a sermon on transfiguration and time

The Holy Gospel According to Mark 9:2-9


We are standing smack dab at the end of this season in the church year- the time after Epiphany. We’ve been here for seven weeks, seven weeks we have been celebrating light and stars and magi and the beginning of Jesus’ ministry. Today we will close that season, as we begin another on Wednesday, when we mark our faces with ashes, and begin the five weeks of Lent, all of them leading up to Holy Week, to the last supper Jesus shares with his disciples, to the death of our God on a cross, and to the hopeful waiting that leads up to Easter Sunday. This Sunday, Transfiguration, is a middle day, a day caught between these two season, a time that is frozen between the seven weeks that were and the five that will be.

Time, is, of course, a scientific measure. A minute is always a minute. A second is always a second. They are no longer and no shorter, they are exactly what they are no matter where we are. But, I think that many of us know that even if time is constant, it never feels that way. Sometimes it goes so fast, sometimes so slow. When you are six and a half years old and waiting for those next six months to pass so that you can be finally be seven, time moves so slowly it feels as if it will never get here. When you are waiting for the birth of a child, the waiting in those last weeks can feel like forever, waiting and wondering when this new life will come into the world. And yet, ask any parent, and they will tell you how fast time flew, how quickly those little babies were in high school, in college. When I have sat vigil with someone who is dying, the days can stretch on and on and feel as if they never end.  Yet, almost always, when that last moment comes, it is as if it has come so quickly no one was ready.

Time might be constant, but in life, it never feels that way. Some days it feels as if it just slips through your fingers, as if life passes you by so much faster than you could have dreamed. Other days it feels like it drags, as you wait and wonder and anticipate something that continues to be far on the horizon.

On a day like today, Transfiguration Sunday, time might just stand still for a moment. Maybe just for a breath. Because we are right in the middle, right in the space between what was and what will be.

There are two versions of time here, first, the slow journey of Elisha and Elijah to Gilgal.  Elisha is the understudy, the student of Elijah, this great teacher. And when that time comes that the student will no longer have his teacher, Elisha hangs on for dear life.  Elijah tries to leave him at Bethel, and then at Jericho, then they cross the river Jordan, and Elijah tries to leave Elisha on the banks. Elisha just won’t let go, again and again repeating, “as the lord lives, and you yourself live, I will not leave you.”  Elisha is no fool, at every stop on their journey he is surrounded by a chorus of prophets coming to ask him, “do you know today is the day, do you know Elijah is going to be taken away from you?” I can hear the anxiety in their voices, and Elisha silences them.  Perhaps that tension is too much for him to bear, the knowledge that something big was about to happen. When Elijah is gone, Elisha will be the teacher. He will be the great prophet, he will bear the responsibility alone. All the time before has prepared him for this new identity, but as it becomes clear that Elijah is leaving, time simply moves too quickly for Elisha.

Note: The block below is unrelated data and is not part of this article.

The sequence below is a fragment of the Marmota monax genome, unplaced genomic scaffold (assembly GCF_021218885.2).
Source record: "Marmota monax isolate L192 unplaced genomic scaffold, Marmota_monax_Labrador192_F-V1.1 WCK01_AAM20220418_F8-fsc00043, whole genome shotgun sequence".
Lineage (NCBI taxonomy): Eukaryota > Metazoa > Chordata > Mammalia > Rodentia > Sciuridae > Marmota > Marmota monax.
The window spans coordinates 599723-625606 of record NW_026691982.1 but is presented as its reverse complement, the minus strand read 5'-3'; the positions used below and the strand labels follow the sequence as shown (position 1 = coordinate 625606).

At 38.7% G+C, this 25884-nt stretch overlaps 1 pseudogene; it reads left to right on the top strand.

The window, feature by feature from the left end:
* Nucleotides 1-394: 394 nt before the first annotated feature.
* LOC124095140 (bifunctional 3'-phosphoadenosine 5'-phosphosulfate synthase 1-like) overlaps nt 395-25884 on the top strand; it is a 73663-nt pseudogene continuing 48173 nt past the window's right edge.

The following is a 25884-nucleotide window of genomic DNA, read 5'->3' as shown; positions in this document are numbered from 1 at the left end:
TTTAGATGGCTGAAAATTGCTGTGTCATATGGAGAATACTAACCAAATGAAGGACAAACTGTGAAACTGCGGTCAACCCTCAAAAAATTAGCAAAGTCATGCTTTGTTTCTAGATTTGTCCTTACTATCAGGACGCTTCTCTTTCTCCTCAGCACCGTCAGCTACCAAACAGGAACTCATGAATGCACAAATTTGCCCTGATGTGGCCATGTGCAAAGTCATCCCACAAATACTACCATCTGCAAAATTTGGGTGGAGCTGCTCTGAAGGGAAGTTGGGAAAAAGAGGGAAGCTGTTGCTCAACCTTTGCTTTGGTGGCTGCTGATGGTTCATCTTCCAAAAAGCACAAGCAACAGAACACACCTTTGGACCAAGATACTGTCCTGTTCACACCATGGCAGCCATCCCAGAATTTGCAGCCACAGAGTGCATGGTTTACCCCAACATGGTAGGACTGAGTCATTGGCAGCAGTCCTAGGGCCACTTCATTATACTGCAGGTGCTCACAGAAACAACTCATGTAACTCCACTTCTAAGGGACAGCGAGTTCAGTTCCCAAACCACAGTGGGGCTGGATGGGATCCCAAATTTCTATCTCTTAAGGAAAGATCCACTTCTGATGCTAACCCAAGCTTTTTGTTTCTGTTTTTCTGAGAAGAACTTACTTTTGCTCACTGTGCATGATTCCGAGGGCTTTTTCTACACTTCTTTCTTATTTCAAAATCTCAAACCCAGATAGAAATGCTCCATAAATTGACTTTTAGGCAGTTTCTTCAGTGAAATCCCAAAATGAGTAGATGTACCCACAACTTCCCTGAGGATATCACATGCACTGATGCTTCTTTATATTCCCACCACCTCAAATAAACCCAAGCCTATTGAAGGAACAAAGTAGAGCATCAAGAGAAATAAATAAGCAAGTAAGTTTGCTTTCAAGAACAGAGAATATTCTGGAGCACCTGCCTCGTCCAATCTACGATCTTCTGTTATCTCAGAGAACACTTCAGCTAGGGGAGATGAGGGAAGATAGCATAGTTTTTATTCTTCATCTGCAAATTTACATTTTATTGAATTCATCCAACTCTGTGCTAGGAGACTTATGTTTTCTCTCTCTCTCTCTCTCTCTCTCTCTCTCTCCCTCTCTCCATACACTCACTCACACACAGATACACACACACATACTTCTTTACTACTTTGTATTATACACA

The time comes for Elijah.  He rolls up his mantle and strikes the river Jordan, and it parts.  He and Elisha walk across it like dry land. They stand on the other side, and Elijah asks Elisha what he wants before they are separated.  Elisha asks for a double portion of his spirit. That is the inheritance of a firstborn son- and Elijah tells him this hard thing will be his.  As those chariots swing low coming to carry Elijah home, Elisha sees it all. He cries out, he tears his clothes, he makes all the signs of mourning.  That’s all we hear of the story. We are left with his mourning, left with his request. But time moves on, and we miss the rest of the story, the part that happens after the whirlwind and the chariots and the horsemen.  We miss the continuation of the promise, the answer to the anxiety of that chorus of prophets and Elisha himself. Because after the mourning, after the tearing of garments, after the tears and the pain and the loss, Elisha picks up the mantle of Elijah.  He rolls up the mantle of his teacher, and taking it in his hand, he strikes the river Jordan, the same river Elijah struck. He stands at the bank, no longer the student, now he is the continuation of that great line of prophets. He strikes the waters and they part.  He walks across them, alone this time. And he goes on to honor the legacy of Elijah, to heal, to do miracles, to speak for God. The time when he didn’t feel ready is the time when he becomes fully who God has called him to be.

Next we find Jesus taking a few of his disciples up a mountain. We don’t know what mountain it is, but we do know he has with him Peter, James and John. Our text tells us that it is six days later, but six days later than what? It is six days after Jesus told the disciples exactly what they didn’t want to hear, that the future was not going to look like what they had imagined, that time was short, that he was going to Jerusalem, and when he got there, he was going to be handed over to the chief priests and he was going to die. It is six days after Peter took Jesus aside and told him not to talk like that anymore, that such a thing could not and would not happen. It is six days after Jesus told Peter that what he was imagining for the future was not divine, and that the best Peter could do is get out of the way.